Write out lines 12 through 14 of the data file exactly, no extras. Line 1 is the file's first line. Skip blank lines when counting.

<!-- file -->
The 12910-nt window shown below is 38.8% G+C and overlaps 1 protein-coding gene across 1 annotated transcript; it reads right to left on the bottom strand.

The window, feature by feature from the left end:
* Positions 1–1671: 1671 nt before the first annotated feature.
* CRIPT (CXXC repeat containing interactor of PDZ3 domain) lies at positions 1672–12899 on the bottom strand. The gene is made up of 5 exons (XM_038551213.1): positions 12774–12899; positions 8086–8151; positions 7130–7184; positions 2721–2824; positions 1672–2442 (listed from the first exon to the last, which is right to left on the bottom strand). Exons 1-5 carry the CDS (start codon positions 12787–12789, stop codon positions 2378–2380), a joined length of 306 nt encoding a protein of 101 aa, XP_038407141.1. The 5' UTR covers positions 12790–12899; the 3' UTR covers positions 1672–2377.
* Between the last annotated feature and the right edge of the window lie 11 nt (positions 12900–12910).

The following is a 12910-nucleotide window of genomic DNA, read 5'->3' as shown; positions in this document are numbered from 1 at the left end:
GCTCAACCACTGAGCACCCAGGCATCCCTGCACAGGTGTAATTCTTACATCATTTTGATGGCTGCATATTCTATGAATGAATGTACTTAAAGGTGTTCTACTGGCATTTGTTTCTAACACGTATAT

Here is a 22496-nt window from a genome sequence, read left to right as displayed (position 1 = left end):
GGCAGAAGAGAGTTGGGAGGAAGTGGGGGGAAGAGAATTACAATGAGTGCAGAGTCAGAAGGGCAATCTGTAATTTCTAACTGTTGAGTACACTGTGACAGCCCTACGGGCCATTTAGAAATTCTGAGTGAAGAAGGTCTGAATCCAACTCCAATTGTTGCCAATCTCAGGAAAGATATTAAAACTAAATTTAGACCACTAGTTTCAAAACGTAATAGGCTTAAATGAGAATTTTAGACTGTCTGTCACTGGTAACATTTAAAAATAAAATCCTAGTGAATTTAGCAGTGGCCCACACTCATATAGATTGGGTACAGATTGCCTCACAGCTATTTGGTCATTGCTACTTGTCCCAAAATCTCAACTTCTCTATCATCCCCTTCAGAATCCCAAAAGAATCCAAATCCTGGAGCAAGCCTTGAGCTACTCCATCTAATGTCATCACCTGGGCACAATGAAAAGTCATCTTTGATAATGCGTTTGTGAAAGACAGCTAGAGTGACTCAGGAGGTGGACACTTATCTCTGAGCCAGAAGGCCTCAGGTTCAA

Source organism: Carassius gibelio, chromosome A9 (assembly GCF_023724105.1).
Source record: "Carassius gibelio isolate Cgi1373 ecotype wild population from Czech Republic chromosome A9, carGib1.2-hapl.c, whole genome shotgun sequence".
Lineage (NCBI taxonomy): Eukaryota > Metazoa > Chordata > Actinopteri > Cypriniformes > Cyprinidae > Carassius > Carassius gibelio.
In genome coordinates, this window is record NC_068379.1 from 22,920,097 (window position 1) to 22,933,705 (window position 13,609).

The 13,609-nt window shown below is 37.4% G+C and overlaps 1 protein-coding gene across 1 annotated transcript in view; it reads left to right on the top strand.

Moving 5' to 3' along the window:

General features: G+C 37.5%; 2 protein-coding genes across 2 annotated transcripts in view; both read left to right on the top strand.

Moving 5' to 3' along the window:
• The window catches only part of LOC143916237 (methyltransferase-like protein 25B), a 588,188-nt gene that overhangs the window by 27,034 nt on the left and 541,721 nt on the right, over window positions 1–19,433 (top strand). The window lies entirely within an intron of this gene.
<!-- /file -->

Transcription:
Lineage (NCBI taxonomy): Eukaryota > Metazoa > Chordata > Actinopteri > Cypriniformes > Cyprinidae > Carassius > Carassius gibelio.
In genome coordinates, this window is record NC_068379.1 from 22,920,097 (window position 1) to 22,933,705 (window position 13,609).

The 13,609-nt window shown below is 37.4% G+C and overlaps 1 protein-coding gene across 1 annotated transcript in view; it reads left to right on the top strand.